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Use of National Security Information in Legal Proceedings


14 December 2015
Hon Sir Grant Hammond KNZM
Law Commission


What should happen when information is relevant to legal proceedings, but disclosing it might prejudice national security?

This is the question at the heart of the Law Commission’s review of the use and protection of national security information. The Law Commission has focused on ensuring that any reform recognises the right to a fair hearing as well as the need to protect national security information.

The President of the Law Commission, Sir Grant Hammond, said:

“At the heart of the project is the tension between national interests and individual rights. Questions about how to balance these interests are not new, but they have been brought into sharp focus by recent international events.”

The Law Commission has today released a Report, The Crown in Court: A Review of the Crown Proceedings Act and National Security Information in Proceedings. The report recommends clearer guidance for judges dealing with cases involving national security information. The aim is to ensure judges have the tools to properly consider the interests for and against disclosure of such information.

One of the recommendations is that a court should be able to order a “closed” procedure when dealing with national security information in civil and administrative proceedings. This would replace the current approach under which the Crown can withhold information by issuing a “public interest immunity” certificate.

If the recommendations are adopted, it would be for the courts to decide, in particular cases, how to manage national security information and whether risks of disclosing the national security information are sufficiently serious to justify withholding. In cases where it would be in the interests of justice to exclude that information from the proceedings, it will be withheld completely, but in cases where the information should still be taken into account, the court would be able to use a closed procedure.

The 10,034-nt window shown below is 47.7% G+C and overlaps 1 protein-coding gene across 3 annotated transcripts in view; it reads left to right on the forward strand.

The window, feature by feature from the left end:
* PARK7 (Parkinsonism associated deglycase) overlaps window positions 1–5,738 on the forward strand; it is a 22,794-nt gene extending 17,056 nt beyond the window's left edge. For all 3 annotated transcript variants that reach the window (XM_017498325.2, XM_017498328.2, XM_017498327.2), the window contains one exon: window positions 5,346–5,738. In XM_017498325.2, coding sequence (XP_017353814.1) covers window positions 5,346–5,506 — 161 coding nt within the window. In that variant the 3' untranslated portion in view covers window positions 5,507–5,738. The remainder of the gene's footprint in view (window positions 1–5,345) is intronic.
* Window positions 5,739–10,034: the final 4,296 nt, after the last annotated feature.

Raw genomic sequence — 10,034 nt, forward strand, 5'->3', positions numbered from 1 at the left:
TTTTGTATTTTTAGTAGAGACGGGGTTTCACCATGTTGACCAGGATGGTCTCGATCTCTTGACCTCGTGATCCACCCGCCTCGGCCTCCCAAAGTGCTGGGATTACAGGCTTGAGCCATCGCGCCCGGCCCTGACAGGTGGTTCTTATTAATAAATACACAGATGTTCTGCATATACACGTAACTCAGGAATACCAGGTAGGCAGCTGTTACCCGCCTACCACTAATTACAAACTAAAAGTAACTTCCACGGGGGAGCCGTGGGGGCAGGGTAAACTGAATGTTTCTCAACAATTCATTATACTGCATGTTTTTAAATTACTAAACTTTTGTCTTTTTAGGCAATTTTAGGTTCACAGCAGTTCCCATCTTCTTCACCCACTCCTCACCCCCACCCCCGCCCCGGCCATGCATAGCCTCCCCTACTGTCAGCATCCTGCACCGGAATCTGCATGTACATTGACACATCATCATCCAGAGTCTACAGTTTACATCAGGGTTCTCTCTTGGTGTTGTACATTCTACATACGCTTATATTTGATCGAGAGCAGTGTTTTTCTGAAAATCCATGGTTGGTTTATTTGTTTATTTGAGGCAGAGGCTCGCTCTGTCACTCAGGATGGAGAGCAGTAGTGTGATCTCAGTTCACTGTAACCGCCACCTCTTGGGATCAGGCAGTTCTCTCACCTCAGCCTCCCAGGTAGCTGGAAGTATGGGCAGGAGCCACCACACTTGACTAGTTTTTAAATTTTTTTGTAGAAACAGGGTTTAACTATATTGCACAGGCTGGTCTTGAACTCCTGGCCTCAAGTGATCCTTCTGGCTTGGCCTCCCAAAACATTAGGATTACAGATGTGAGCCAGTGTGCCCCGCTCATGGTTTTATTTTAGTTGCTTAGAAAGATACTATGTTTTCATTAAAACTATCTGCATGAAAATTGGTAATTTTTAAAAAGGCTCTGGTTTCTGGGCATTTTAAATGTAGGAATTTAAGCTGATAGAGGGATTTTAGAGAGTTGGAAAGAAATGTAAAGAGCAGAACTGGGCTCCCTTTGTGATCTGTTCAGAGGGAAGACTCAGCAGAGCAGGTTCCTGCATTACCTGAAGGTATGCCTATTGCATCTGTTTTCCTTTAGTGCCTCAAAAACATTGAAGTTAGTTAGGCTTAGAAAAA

A key recommendation is for “special advocates” in closed procedures. Special advocates will be security-cleared lawyers who act for people who are not allowed to see national security information in their case because the court has decided that disclosure to them will have a security risk.

Closed hearings and special advocates are already used in some immigration proceedings and the Commission suggests these processes should be used for other cases involving national security information.

Beyond court proceedings, the Commission recommends two reforms around administrative decisions that affect individual rights:

• If information relevant to a decision that affects a person’s rights is withheld for national security reasons, a summary must be provided instead.

• Individuals affected by decisions made on the basis of national security information must be informed if they have a right to complain to the Inspector-General of Intelligence and Security. The Inspector-General will be given a copy of material taken into account in such decisions, so he or she can oversee how national security information is used when individual rights are being determined by ministers and officials.

The Commission considers special advocates should not be used in criminal trials. The Report recommends retaining the current position that information used against an accused person must be disclosed to him or her. The Report does, however, recommend providing for the use of special advocates in challenges to search warrants that involve national security information where the Crown claims that information should be withheld on national security grounds. The Report also recommends that the Evidence Act be amended to allow sources and intelligence officers to give evidence anonymously, as undercover Police officers are able to currently.

Sir Grant Hammond said:

“The question of how to protect individual rights while upholding security interests has no easy answer. This result of this review is a set of reforms that will improve New Zealand’s ability to respond to the rare cases which might present these issues in a principle and practical way.”


This media release and a copy of the publication is available from our website at http://www.lawcom.govt.nz/our-projects/protection-classified-and-security-sensitive-information.


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